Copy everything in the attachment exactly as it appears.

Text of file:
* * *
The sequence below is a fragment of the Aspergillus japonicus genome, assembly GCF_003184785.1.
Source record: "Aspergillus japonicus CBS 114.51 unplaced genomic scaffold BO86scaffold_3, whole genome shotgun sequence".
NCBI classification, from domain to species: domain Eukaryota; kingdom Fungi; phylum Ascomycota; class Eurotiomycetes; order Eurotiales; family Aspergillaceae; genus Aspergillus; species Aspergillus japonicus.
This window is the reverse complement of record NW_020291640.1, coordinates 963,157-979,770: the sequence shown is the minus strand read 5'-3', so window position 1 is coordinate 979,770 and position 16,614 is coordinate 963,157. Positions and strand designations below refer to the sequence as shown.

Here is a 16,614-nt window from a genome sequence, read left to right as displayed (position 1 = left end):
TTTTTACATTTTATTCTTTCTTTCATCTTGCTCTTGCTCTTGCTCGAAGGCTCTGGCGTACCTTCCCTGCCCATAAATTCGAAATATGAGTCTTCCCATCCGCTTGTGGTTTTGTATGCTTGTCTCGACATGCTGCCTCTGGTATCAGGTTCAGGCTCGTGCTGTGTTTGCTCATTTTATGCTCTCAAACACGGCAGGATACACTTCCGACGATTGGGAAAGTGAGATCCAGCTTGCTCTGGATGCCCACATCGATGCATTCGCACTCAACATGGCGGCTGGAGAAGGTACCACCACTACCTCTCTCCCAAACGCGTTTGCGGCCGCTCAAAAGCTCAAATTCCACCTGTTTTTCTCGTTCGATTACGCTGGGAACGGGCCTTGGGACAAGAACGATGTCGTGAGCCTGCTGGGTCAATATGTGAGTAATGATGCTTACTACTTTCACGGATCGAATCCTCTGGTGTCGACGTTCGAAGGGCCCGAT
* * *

The sequence below is a fragment of the Aspergillus japonicus genome, assembly GCF_003184785.1.
Source record: "Aspergillus japonicus CBS 114.51 unplaced genomic scaffold BO86scaffold_3, whole genome shotgun sequence".
NCBI classification, from domain to species: domain Eukaryota; kingdom Fungi; phylum Ascomycota; class Eurotiomycetes; order Eurotiales; family Aspergillaceae; genus Aspergillus; species Aspergillus japonicus.
This window is the reverse complement of record NW_020291640.1, coordinates 963,157-979,770: the sequence shown is the minus strand read 5'-3', so window position 1 is coordinate 979,770 and position 16,614 is coordinate 963,157. Positions and strand designations below refer to the sequence as shown.

Here is a 16,614-nt window from a genome sequence, read left to right as displayed (position 1 = left end):
TTTTTACATTTTATTCTTTCTTTCATCTTGCTCTTGCTCTTGCTCGAAGGCTCTGGCGTACCTTCCCTGCCCATAAATTCGAAATATGAGTCTTCCCATCCGCTTGTGGTTTTGTATGCTTGTCTCGACATGCTGCCTCTGGTATCAGGTTCAGGCTCGTGCTGTGTTTGCTCATTTTATGCTCTCAAACACGGCAGGATACACTTCCGACGATTGGGAAAGTGAGATCCAGCTTGCTCTGGATGCCCACATCGATGCATTCGCACTCAACATGGCGGCTGGAGAAGGTACCACCACTACCTCTCTCCCAAACGCGTTTGCGGCCGCTCAAAAGCTCAAATTCCACCTGTTTTTCTCGTTCGATTACGCTGGGAACGGGCCTTGGGACAAGAACGATGTCGTGAGCCTGCTGGGTCAATATGTGAGTAATGATGCTTACTACTTTCACGGATCGAATCCTCTGGTGTCGACGTTCGAAGGGCCCGAT